Marlow White's swords and sabers have ceremonial blades. As such, they are built to strict military regulations to be used in drills, ceremonies, and displays. These blades are of the highest quality but are not sharpened for use as a weapon.
Below is a photo profiling some of the differences we have seen on the Navy Sword grip and guard. Under the photo, we discuss each numbered issue. Below our discussion, we show the image of WKC's grip and guard (without the red) and two other manufacturers' grips and guards from different countries. All images are completely unretouched.
Click for higher-resolution images.
- End Nut Fit: WKC's end cap fits nicely onto the sword grip, Country Two has a significant gap (we trust the sword we received from Country Two was defective and is not indicative of all their Navy Swords). You'll also notice that WKC's end cap has a more convex appearance.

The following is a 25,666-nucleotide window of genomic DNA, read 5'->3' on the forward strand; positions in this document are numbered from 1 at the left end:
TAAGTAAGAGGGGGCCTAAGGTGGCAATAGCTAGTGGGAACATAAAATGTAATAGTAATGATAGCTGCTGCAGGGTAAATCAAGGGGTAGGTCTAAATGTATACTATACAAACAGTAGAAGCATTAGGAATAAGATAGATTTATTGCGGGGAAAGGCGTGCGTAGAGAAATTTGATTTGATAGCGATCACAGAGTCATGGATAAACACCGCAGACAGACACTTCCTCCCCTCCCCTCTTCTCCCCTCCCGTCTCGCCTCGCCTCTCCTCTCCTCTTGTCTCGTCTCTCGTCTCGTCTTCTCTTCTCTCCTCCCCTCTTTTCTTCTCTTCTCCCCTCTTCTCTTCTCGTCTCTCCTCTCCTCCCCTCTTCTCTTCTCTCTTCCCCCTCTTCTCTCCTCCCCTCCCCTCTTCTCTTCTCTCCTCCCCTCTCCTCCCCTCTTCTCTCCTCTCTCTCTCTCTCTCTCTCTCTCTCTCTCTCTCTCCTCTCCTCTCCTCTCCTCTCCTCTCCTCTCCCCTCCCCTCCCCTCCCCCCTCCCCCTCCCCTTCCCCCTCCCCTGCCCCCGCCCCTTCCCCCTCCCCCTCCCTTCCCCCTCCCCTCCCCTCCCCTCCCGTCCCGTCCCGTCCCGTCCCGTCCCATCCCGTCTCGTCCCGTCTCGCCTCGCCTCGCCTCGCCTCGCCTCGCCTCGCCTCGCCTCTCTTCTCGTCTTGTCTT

- Wire Wrap: Each Navy Sword's grip is wrapped with wire. WKC uses three twisted-wire strands; the other countries use a single twisted-wire strand. Either is acceptable, but we subjectively think the three twisted wires give a richer appearance.
- Grip Color: The grip coloration should be white, but Country Two's grip had a yellowish color.
- Sea Serpent Head Thumb Guard: A sea serpent's head is molded into the thumb guard of each Navy Sword. Our subjective opinion is that the WKC serpent head is more definitive and "real" looking. Each sword has a serpent head as a part of the hand guard. We subjectively feel WKC's design is superior to the others (especially Country One's).
- Grip Texture: In the background of the photo you can see the difference in grip texture. Historically, the handles were made of manta ray skin, so modern materials should replicate the random-size nodules of the ray skin. WKC replicates this look better.
[click for larger resolution images]
Return to Navy Sword Comparisons.
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[photos are not retouched]